Freedom, finally! After three months of garden bivies, the restrictions on wild camping were finally lifted on 15th of July, after a cruel 2 week wait when things like recreational travel had already been allowed. Also champing at the bit was Kerr, who had been desperate for another bikepacking trip with his dad. Luckily I also had the week booked off, so off we headed for Braemar on Thursday 16th, hoping to get our camp in before the hordes descended on the Cairngorms at the weekend.
We had bought all the food we needed in advance to avoid visiting local shops before they were ready for outsiders. Kerr was dead set on returning to our previous camping spot in Glen Quoich, despite me testing the waters on the way of maybe heading through Balmoral and camping near Gelder Shiel and Lochnagar, as this looked like it would dodge the inclement weather overnight. However, he was determined to bag the spot we had missed out on last time due to it being inhabited by wannabe bushcrafters who left behind the requisite fire ring the following day.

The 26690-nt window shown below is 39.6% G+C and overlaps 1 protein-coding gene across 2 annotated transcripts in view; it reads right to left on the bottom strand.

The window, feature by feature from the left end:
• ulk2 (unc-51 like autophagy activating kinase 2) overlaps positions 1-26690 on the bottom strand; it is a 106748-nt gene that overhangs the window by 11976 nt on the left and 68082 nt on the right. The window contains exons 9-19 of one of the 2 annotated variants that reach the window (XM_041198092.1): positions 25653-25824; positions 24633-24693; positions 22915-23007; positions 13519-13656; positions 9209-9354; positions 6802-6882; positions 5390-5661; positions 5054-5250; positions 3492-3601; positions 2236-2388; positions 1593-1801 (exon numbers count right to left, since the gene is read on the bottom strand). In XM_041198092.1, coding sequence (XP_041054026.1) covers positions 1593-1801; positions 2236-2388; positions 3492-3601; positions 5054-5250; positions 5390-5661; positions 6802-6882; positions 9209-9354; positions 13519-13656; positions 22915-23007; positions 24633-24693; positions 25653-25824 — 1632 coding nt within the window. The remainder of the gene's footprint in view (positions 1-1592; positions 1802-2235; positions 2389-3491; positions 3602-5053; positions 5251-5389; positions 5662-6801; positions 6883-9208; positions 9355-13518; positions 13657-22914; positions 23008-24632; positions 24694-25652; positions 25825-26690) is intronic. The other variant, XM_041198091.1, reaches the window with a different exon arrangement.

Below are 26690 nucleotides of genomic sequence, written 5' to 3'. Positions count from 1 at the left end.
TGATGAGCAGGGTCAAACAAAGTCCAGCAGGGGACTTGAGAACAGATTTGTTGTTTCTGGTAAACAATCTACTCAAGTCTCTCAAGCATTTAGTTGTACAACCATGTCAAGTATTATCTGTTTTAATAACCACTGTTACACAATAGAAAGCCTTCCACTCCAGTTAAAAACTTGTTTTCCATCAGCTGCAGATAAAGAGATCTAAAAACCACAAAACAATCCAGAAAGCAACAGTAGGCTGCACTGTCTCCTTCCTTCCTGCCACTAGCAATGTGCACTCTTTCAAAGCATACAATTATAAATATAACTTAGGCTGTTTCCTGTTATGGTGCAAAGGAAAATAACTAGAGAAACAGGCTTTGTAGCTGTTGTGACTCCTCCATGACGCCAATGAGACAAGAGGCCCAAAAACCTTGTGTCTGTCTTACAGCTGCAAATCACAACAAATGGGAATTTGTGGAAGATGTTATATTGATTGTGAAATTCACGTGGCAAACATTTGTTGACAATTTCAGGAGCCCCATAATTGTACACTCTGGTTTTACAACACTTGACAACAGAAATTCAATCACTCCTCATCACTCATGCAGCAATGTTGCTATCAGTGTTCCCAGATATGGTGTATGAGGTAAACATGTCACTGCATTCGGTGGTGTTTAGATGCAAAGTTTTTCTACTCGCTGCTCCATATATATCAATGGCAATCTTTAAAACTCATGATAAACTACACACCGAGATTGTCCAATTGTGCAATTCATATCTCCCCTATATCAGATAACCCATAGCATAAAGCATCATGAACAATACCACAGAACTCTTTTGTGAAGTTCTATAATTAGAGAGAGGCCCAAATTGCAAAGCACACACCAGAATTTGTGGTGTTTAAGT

I was going for a different packing routine this time, ditching the trailer in favour of an Axiom Fatliner pannier rack I’d fitted to the Commando, plus my well-travelled Ortlieb front rollers. Kerr being a bit bigger means I don’t need to be quite as paranoid about the amount of gear I take and I managed to get it all in without too much drama, bar a bit of low speed wobble at the front end, which had the tent and some other bits attached to the bars.